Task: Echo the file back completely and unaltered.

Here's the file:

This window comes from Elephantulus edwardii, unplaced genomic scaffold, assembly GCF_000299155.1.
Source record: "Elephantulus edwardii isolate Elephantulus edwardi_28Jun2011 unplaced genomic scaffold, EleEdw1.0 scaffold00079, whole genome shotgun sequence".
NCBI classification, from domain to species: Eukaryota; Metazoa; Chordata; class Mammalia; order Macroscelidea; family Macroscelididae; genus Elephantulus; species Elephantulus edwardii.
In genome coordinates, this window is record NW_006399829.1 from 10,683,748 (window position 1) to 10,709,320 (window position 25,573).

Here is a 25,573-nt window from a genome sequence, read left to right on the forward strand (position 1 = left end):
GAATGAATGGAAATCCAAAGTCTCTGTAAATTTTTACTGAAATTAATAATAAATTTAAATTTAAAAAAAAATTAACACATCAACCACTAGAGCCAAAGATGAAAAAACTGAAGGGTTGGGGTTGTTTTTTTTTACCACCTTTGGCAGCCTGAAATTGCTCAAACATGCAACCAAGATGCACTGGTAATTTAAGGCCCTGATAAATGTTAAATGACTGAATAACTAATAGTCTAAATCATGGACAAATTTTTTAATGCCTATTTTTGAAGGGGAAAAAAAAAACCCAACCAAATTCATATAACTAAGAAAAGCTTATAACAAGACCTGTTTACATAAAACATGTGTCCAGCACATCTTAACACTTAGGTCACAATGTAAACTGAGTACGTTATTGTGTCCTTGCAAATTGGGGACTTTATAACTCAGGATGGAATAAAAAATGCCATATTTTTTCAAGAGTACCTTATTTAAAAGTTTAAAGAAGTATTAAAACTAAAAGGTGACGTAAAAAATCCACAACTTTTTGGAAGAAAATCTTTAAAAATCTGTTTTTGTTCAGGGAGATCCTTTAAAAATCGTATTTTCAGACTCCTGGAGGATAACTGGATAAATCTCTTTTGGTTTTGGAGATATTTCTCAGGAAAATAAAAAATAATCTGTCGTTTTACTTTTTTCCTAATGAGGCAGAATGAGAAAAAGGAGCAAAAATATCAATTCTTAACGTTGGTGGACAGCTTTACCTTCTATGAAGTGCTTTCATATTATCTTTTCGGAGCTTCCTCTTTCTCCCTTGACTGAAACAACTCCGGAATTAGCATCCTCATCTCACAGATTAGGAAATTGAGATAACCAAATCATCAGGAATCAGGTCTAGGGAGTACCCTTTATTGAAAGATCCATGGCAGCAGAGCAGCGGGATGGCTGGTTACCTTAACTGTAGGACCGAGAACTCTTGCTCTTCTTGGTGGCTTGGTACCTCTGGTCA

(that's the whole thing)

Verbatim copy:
This window comes from Elephantulus edwardii, unplaced genomic scaffold, assembly GCF_000299155.1.
Source record: "Elephantulus edwardii isolate Elephantulus edwardi_28Jun2011 unplaced genomic scaffold, EleEdw1.0 scaffold00079, whole genome shotgun sequence".
NCBI classification, from domain to species: Eukaryota; Metazoa; Chordata; class Mammalia; order Macroscelidea; family Macroscelididae; genus Elephantulus; species Elephantulus edwardii.
In genome coordinates, this window is record NW_006399829.1 from 10,683,748 (window position 1) to 10,709,320 (window position 25,573).

Here is a 25,573-nt window from a genome sequence, read left to right on the forward strand (position 1 = left end):
GAATGAATGGAAATCCAAAGTCTCTGTAAATTTTTACTGAAATTAATAATAAATTTAAATTTAAAAAAAAATTAACACATCAACCACTAGAGCCAAAGATGAAAAAACTGAAGGGTTGGGGTTGTTTTTTTTTACCACCTTTGGCAGCCTGAAATTGCTCAAACATGCAACCAAGATGCACTGGTAATTTAAGGCCCTGATAAATGTTAAATGACTGAATAACTAATAGTCTAAATCATGGACAAATTTTTTAATGCCTATTTTTGAAGGGGAAAAAAAAAACCCAACCAAATTCATATAACTAAGAAAAGCTTATAACAAGACCTGTTTACATAAAACATGTGTCCAGCACATCTTAACACTTAGGTCACAATGTAAACTGAGTACGTTATTGTGTCCTTGCAAATTGGGGACTTTATAACTCAGGATGGAATAAAAAATGCCATATTTTTTCAAGAGTACCTTATTTAAAAGTTTAAAGAAGTATTAAAACTAAAAGGTGACGTAAAAAATCCACAACTTTTTGGAAGAAAATCTTTAAAAATCTGTTTTTGTTCAGGGAGATCCTTTAAAAATCGTATTTTCAGACTCCTGGAGGATAACTGGATAAATCTCTTTTGGTTTTGGAGATATTTCTCAGGAAAATAAAAAATAATCTGTCGTTTTACTTTTTTCCTAATGAGGCAGAATGAGAAAAAGGAGCAAAAATATCAATTCTTAACGTTGGTGGACAGCTTTACCTTCTATGAAGTGCTTTCATATTATCTTTTCGGAGCTTCCTCTTTCTCCCTTGACTGAAACAACTCCGGAATTAGCATCCTCATCTCACAGATTAGGAAATTGAGATAACCAAATCATCAGGAATCAGGTCTAGGGAGTACCCTTTATTGAAAGATCCATGGCAGCAGAGCAGCGGGATGGCTGGTTACCTTAACTGTAGGACCGAGAACTCTTGCTCTTCTTGGTGGCTTGGTACCTCTGGTCA